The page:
Director Spotlight: Emir Kumova on WAR OF COLORS “I thought it would be more authentic and respectful if a speech about the Black experience was written by black individuals”

The poetry read by Diandra Forrest, was it penned by her or someone else?

The poetry was written by a mixture of people. I wrote some of the lines that are about discrimination. The rest of the speeches that are about the Black experience were written by two African American female writers. I thought it would be more authentic and respectful if a speech about the Black experience was written by black individuals who go through such experiences. The speech also includes a couple of lines from Diandra’s Ted Talk, I believe that was written by her but I could be mistaken. 

The cinematography was monochrome did you and Christopher Brendan Kistan discuss this as the style of the film?

During preproduction yes. We had a specific meeting regarding the look and color palette of the film. We wanted to give a cold and dramatic look as I thought that would serve better for the story and the emotions we are trying to show. 

The film is based on true events how close to the theme is the film and how much is your input?

A mixture of both. The whole idea came through my personal experiences that either happened to me or I witnessed happening to other people. I have had vitiligo since the age of fifteen. A skin condition where your pigments die and that part of the skin turns white (vitiligo is a different skin condition than albinism). Therefore I am very familiar with living with a skin condition and people being ignorant about it. Strangers staring or asking questions about it, sometimes getting offensive comments about my condition and etc. One of the results of my having vitiligo is by having a white eyelash and a white moustache. I would dye them black so I could look like the majority of people and avoid endless questions about my white spots from strangers in daily life. Also, I witnessed a black person being told that they were not “real Black” because of their lighter skin tone. This was told to them by both a non-Black person and a Black person with a darker skin tone, on separate times and occasions. When it comes to Albinism, I did a lot of research and read tons of different stories, I listened to Diandra’s own stories and struggles. The film is written based on a mixture of all these elements and there are a lot of lines and dialogue that are based on real life. So even my own inputs, are based on real incidents. Almost nothing extra or fiction is added to make the story more dramatic for film purposes.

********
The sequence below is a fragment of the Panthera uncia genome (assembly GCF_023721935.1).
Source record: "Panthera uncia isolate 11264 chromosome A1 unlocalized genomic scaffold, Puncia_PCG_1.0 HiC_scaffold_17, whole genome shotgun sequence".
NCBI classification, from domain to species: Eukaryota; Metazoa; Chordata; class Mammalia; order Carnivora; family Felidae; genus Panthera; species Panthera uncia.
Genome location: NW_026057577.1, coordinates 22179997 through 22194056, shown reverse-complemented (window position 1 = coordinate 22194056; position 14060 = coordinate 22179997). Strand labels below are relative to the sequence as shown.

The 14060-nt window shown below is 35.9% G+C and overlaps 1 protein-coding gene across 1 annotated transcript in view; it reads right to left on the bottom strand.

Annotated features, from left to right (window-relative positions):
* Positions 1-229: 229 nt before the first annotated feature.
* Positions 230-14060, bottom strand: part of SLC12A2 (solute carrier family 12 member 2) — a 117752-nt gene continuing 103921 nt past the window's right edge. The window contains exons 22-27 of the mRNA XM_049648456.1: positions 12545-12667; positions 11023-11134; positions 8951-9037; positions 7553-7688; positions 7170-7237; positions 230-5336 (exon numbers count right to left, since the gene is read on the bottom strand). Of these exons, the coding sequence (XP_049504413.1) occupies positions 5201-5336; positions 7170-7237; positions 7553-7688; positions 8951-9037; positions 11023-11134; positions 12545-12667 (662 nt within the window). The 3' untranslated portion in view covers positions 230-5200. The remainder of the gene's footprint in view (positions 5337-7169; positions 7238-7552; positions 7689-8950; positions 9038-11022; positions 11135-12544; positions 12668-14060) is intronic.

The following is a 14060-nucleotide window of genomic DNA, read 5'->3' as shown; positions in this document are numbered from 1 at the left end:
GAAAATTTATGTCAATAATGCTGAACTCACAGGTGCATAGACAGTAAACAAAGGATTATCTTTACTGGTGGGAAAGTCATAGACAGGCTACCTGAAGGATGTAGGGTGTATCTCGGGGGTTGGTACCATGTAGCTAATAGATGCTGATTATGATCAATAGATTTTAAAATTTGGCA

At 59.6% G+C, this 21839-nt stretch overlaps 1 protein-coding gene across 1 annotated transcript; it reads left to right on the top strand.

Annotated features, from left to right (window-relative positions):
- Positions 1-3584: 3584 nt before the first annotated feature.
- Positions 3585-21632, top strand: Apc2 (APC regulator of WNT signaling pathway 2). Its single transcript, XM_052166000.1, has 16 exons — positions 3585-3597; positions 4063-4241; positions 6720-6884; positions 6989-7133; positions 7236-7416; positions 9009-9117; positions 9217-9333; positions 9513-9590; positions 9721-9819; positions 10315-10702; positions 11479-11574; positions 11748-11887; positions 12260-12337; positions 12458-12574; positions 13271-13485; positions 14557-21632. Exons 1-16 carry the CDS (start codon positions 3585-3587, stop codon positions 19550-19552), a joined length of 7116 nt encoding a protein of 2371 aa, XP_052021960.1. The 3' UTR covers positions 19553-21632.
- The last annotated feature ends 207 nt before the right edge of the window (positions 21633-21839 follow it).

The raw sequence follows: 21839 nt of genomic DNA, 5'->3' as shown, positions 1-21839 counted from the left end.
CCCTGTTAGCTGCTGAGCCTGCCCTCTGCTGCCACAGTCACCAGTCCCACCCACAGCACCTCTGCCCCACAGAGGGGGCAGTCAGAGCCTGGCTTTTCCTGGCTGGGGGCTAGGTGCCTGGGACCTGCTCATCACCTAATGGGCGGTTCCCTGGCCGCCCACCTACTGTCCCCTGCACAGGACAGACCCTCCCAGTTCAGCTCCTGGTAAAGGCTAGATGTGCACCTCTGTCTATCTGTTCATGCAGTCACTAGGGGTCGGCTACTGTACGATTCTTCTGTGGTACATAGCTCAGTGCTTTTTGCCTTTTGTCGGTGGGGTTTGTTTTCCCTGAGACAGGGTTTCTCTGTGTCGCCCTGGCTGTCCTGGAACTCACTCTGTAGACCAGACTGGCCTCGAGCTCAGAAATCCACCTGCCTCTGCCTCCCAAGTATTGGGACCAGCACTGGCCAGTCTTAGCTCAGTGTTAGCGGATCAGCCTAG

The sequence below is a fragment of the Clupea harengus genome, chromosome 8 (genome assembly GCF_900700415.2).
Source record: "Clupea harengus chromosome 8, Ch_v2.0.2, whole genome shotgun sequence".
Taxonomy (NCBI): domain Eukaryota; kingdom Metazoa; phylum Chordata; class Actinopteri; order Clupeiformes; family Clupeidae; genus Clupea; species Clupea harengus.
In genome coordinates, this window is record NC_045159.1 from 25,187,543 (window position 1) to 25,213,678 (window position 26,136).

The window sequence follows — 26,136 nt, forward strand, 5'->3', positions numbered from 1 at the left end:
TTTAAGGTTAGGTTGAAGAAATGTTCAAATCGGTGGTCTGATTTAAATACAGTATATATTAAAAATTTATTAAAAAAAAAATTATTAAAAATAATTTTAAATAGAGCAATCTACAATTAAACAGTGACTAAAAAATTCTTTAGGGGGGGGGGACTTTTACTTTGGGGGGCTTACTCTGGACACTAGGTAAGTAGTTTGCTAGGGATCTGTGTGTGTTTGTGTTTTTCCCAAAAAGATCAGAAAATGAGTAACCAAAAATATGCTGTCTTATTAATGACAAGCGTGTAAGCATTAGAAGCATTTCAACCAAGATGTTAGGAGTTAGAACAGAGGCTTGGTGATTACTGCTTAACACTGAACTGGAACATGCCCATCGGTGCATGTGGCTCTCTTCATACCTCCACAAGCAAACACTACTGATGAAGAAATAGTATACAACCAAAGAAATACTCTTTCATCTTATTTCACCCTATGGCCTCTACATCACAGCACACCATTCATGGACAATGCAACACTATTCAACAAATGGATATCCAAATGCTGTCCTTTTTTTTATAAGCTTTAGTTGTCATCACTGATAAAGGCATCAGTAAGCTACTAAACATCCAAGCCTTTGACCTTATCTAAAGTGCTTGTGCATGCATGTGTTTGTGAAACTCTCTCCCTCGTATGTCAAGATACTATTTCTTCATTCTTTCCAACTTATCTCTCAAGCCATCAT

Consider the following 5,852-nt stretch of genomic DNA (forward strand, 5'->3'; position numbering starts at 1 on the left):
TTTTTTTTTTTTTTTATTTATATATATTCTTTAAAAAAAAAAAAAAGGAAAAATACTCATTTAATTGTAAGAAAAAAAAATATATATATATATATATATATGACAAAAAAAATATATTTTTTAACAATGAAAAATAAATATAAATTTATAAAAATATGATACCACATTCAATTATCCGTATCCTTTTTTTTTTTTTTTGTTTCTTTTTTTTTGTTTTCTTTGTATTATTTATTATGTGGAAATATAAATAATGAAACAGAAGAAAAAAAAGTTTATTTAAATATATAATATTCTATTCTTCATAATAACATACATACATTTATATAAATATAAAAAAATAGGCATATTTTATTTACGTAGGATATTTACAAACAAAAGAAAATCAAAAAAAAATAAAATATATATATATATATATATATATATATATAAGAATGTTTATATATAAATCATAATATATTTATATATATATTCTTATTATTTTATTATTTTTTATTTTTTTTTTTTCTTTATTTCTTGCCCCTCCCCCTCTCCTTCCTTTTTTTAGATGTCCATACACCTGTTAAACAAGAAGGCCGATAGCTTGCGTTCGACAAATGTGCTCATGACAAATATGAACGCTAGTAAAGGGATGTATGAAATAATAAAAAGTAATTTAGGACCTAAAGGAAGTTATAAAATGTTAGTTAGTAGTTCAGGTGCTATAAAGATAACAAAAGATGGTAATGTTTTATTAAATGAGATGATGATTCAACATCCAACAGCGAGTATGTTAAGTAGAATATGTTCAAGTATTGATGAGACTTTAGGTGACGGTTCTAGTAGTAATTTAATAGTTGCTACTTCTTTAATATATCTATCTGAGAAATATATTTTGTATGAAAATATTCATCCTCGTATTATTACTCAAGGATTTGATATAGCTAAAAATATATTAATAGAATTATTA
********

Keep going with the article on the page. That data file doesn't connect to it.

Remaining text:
Making short films about varying discrimination is commendable, is this theme something that is close to you, if so, how?

I just realized I answered this question too in the previous answer. Therefore yes, discrimination is something I experienced in my own life too. Being an overweight kid when I was little and going through body shaming at those years of my life, having vitiligo, and being an immigrant in America I definitely had incidents where some people were extremely offensive and cruel at times. 

 How excited are you that the film has been considered for the OSCARS?

Very excited. Mainly because of the possibility it could give the film to be seen and the topic being heard. Albinism is a topic that the majority of society is very uneducated about and the voice of the community being heard can change lives in a positive way. 

Are you working on any film that covers similar discrimination that affects all races?

Not at the moment. But I would like to explore different themes and topics about this in future works as there are many types of discrimination that all of us go through other than just our background or ethnicity. In my opinion, the majority of discrimination happens about the things that make us, things out of our control, things we are born with; background, mental health, disabilities, sexual preference and etc. Films have the power to educate and affect the audience in a positive way so I would want to work on these if the opportunity presents itself in the future. 


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